It didn't. The sun rose in this north-eastern town at four-fifteen as bright and cheerful as if it had been polishing its face the whole night. We set off after an early breakfast, dragging scarves of juniper smoke behind us and visited the tall stupa blessed by His Holiness the Dalai Lama and built and maintained by the Indian Army. The chorten is ringed by regimental flags and glints with their crests. It honours the memory of the 2,420 men who died in the Kameng sector in 1962. The army is a reassuringly pervasive presence here because the Chinese are only 35 km away, we were told.

The 17th Century Galden Namgye Lhatse Gompa

Tawang was a scene of conflict in the first half of the 17th Century too, because the traditional routes from Tibet, Bhutan and West Kameng met here. The Dukpas of Bhutan and the Monpas fought for the control of this strategic town which is why the great Gompa is as much a fort as it is a monastery. We walked through its triple gates, up its winding, and easily defended, paths, to the huge terrace before its three storeyed Assembly Hall. Inside, a gilded statue of the Buddha, almost nine metres high, gazed down on devotees. Incense sent thin blue reeds of smoke into the still air, butter-lamps flickered gold, worshippers prostrated themselves in veneration. A group of monk artists painted a thanka; other religious paintings looked down from the walls: the 32 Sin Purification Buddhas, the 16 Arhats or Buddhas to come. In the museum on the top floor, other religious objects were on display, including a rare painting of the Sixth Dalai Lama who was born in Tawang. In spite of the lively presence of strawberry-robed young acolytes, or perhaps because of them, we got a strong sense of scholarship, authority and permanence. We felt that the medieval monasteries of Europe, sanctuaries of nurtured knowledge during the Dark Ages, must have had the same powerful character. The Abbot of this monastery is a reincarnated monk, a rimpoche. We met him as he presided over a ceremony at the old Urgelling Monastery, marking the place where the Sixth Dalai Lama had been born.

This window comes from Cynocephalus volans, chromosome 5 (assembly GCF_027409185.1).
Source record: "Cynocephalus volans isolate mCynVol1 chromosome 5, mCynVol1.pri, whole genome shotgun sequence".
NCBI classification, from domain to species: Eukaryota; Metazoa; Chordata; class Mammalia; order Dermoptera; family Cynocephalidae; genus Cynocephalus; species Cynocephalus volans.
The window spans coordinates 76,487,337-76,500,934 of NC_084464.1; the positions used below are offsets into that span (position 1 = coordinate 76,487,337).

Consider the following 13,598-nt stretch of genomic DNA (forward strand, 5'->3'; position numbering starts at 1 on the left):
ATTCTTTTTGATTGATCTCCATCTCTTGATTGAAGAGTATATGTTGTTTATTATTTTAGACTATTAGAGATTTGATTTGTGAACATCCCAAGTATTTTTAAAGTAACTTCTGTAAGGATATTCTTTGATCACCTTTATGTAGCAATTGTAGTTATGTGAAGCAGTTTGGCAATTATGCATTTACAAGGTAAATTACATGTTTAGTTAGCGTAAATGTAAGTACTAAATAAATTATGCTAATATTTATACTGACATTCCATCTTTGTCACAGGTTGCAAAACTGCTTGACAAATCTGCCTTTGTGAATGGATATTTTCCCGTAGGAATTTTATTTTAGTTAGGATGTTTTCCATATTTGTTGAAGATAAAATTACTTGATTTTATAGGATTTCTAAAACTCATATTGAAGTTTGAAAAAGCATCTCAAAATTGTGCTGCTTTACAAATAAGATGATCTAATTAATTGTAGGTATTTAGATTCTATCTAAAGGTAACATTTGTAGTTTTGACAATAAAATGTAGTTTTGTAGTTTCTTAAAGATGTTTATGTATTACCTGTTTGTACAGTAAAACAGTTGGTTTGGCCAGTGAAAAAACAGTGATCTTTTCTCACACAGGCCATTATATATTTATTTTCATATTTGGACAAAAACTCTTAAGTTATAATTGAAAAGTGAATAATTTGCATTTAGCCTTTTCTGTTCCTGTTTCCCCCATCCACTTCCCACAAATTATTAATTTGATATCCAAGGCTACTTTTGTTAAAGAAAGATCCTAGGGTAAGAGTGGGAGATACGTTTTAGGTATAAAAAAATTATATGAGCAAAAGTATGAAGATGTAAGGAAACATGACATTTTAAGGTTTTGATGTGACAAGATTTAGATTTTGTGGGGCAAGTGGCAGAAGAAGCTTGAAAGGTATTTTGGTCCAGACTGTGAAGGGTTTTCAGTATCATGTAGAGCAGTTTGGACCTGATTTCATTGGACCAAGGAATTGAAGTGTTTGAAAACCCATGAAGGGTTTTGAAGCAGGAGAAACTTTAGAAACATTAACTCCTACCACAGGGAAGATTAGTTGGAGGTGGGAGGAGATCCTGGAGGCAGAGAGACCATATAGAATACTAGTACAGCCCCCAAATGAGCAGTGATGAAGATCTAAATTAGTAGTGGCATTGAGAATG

And now, as we stand at the window of our room looking across the sunset-drenched valley of Tawang, we ask ourselves if we too believe in reincarnation. Somehow, at this time and in this place, it is difficult not to. Or has the thin air, and the beauty, of Arunachal woven a compulsive, magical, spell on our minds?